For this reason, I’d like to propose a slight modification to the this speaker arrangement. Positioning the speakers slightly further out, at 35 degrees from center, will create a wider image and a broader sweet spot. This subtle modification will improve the listening conditions for everyone else in the space, but at the expense of slightly less distinct sweet spot in the center.
- Front left and right speaker channels be located exactly 35 degrees to the left and right of the center.
- Left, Right, and Center speakers must all have equal distance to the listener position.
- Speaker height should be equal to the center of the video display height.
- Speaker aiming should be toward the center of listener seating position area.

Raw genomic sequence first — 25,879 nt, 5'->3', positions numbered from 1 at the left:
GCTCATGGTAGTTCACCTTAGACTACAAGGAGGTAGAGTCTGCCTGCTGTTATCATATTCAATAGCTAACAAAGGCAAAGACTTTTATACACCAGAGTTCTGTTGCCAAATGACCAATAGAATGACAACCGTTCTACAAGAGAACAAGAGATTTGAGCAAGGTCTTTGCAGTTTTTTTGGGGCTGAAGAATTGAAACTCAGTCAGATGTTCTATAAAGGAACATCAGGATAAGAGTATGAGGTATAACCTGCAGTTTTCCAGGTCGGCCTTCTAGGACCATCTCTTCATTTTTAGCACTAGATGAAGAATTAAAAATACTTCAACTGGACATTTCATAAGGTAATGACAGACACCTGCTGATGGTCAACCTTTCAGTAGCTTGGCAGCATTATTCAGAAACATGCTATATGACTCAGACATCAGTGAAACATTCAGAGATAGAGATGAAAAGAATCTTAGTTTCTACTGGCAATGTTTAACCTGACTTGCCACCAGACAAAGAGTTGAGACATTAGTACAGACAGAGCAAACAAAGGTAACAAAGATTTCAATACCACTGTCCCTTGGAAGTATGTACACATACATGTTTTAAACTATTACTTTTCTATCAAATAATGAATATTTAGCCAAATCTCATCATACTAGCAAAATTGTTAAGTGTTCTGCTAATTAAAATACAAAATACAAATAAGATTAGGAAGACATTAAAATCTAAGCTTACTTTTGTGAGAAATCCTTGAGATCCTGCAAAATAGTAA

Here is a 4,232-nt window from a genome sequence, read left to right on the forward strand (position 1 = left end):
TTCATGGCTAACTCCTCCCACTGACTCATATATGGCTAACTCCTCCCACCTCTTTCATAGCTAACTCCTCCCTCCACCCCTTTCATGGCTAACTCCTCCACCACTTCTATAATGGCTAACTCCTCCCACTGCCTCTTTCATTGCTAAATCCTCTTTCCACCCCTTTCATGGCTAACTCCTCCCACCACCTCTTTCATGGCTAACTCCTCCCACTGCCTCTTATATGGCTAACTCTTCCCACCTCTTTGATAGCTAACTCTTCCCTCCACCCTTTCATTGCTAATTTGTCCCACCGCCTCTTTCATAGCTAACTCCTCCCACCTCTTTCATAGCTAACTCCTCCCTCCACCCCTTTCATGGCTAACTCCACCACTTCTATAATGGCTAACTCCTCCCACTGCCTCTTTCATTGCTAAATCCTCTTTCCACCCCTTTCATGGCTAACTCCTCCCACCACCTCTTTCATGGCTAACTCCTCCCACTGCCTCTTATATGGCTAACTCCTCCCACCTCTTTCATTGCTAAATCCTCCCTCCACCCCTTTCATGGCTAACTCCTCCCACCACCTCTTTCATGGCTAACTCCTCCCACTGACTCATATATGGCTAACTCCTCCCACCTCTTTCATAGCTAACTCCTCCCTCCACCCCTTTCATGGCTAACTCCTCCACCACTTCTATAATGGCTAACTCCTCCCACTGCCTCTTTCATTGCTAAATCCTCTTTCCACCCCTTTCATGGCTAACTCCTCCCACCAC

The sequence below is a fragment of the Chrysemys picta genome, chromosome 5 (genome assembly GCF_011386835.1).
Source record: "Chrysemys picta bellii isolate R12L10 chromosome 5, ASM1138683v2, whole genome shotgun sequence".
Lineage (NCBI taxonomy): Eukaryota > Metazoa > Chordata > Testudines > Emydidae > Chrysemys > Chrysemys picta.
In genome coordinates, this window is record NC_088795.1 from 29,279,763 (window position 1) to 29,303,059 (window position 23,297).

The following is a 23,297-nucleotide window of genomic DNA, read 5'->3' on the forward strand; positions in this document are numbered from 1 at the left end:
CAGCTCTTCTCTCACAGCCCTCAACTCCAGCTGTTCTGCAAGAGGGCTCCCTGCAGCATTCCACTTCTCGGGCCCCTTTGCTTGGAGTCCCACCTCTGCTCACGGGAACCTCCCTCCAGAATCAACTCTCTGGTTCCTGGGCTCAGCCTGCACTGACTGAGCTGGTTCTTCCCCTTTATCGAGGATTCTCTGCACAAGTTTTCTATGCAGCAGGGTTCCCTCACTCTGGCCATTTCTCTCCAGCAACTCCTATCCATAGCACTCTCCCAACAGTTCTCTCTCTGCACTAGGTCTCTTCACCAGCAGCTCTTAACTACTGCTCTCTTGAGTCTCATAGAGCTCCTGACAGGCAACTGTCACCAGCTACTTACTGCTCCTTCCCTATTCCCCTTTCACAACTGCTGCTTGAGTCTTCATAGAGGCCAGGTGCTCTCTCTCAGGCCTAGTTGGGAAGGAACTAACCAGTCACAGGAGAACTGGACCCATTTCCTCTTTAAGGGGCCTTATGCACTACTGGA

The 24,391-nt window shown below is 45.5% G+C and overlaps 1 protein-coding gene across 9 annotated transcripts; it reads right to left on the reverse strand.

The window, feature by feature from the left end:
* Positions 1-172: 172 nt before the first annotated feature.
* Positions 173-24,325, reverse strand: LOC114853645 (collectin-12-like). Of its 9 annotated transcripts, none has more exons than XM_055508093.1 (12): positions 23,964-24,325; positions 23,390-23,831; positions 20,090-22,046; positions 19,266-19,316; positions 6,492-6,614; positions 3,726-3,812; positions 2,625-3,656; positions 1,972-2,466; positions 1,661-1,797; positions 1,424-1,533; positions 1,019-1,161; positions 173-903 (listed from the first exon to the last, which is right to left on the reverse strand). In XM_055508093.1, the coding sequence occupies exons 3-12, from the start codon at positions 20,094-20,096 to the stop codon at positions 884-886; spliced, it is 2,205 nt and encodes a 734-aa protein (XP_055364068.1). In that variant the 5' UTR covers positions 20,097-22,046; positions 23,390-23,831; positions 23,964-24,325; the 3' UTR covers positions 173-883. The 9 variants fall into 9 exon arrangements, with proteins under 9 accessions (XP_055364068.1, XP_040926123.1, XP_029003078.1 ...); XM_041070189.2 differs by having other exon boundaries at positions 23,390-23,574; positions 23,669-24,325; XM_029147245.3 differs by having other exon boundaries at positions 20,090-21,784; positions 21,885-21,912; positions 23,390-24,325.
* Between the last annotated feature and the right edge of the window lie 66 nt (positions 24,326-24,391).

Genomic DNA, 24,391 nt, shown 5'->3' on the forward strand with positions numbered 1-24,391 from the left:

Surround (rear) Speaker Position:
The left and right surround channels, sometimes called rear speakers, are used to produce the ambience, room sound, and behind-listener effects in film and video games. They are also used in televised sporting events to reproduce crowd noise, giving viewers the sensation being in the front row of a stadium.
A professional, commercial cinema will have many surround speakers spaced evenly along the mid to rear side walls and rear wall. This allows the film sound designers to generate effects at a great variety of angles. It also helps ensure good listening geometry for viewers throughout a large theater.